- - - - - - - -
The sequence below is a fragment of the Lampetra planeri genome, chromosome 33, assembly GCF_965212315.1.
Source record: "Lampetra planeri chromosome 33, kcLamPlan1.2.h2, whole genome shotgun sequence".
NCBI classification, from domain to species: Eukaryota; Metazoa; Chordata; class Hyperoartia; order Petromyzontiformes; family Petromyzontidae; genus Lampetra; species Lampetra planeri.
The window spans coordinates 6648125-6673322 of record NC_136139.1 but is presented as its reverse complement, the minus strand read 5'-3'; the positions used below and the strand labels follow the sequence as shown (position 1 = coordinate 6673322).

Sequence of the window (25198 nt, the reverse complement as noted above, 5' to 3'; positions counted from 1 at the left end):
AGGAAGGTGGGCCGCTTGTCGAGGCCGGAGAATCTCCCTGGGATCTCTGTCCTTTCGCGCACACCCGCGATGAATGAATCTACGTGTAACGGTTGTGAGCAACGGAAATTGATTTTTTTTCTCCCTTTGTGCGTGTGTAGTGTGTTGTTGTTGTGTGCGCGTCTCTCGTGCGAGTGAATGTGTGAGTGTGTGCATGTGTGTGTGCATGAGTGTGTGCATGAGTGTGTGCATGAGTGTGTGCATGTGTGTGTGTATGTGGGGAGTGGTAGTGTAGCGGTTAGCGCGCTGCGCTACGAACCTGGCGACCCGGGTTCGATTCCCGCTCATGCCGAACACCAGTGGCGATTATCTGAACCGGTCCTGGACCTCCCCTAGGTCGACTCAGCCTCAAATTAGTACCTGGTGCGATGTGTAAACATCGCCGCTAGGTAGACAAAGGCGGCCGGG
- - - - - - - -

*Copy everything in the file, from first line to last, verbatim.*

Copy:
The sequence below is a fragment of the Lampetra planeri genome, chromosome 33, assembly GCF_965212315.1.
Source record: "Lampetra planeri chromosome 33, kcLamPlan1.2.h2, whole genome shotgun sequence".
NCBI classification, from domain to species: Eukaryota; Metazoa; Chordata; class Hyperoartia; order Petromyzontiformes; family Petromyzontidae; genus Lampetra; species Lampetra planeri.
The window spans coordinates 6648125-6673322 of record NC_136139.1 but is presented as its reverse complement, the minus strand read 5'-3'; the positions used below and the strand labels follow the sequence as shown (position 1 = coordinate 6673322).

Sequence of the window (25198 nt, the reverse complement as noted above, 5' to 3'; positions counted from 1 at the left end):
AGGAAGGTGGGCCGCTTGTCGAGGCCGGAGAATCTCCCTGGGATCTCTGTCCTTTCGCGCACACCCGCGATGAATGAATCTACGTGTAACGGTTGTGAGCAACGGAAATTGATTTTTTTTCTCCCTTTGTGCGTGTGTAGTGTGTTGTTGTTGTGTGCGCGTCTCTCGTGCGAGTGAATGTGTGAGTGTGTGCATGTGTGTGTGCATGAGTGTGTGCATGAGTGTGTGCATGAGTGTGTGCATGTGTGTGTGTATGTGGGGAGTGGTAGTGTAGCGGTTAGCGCGCTGCGCTACGAACCTGGCGACCCGGGTTCGATTCCCGCTCATGCCGAACACCAGTGGCGATTATCTGAACCGGTCCTGGACCTCCCCTAGGTCGACTCAGCCTCAAATTAGTACCTGGTGCGATGTGTAAACATCGCCGCTAGGTAGACAAAGGCGGCCGGG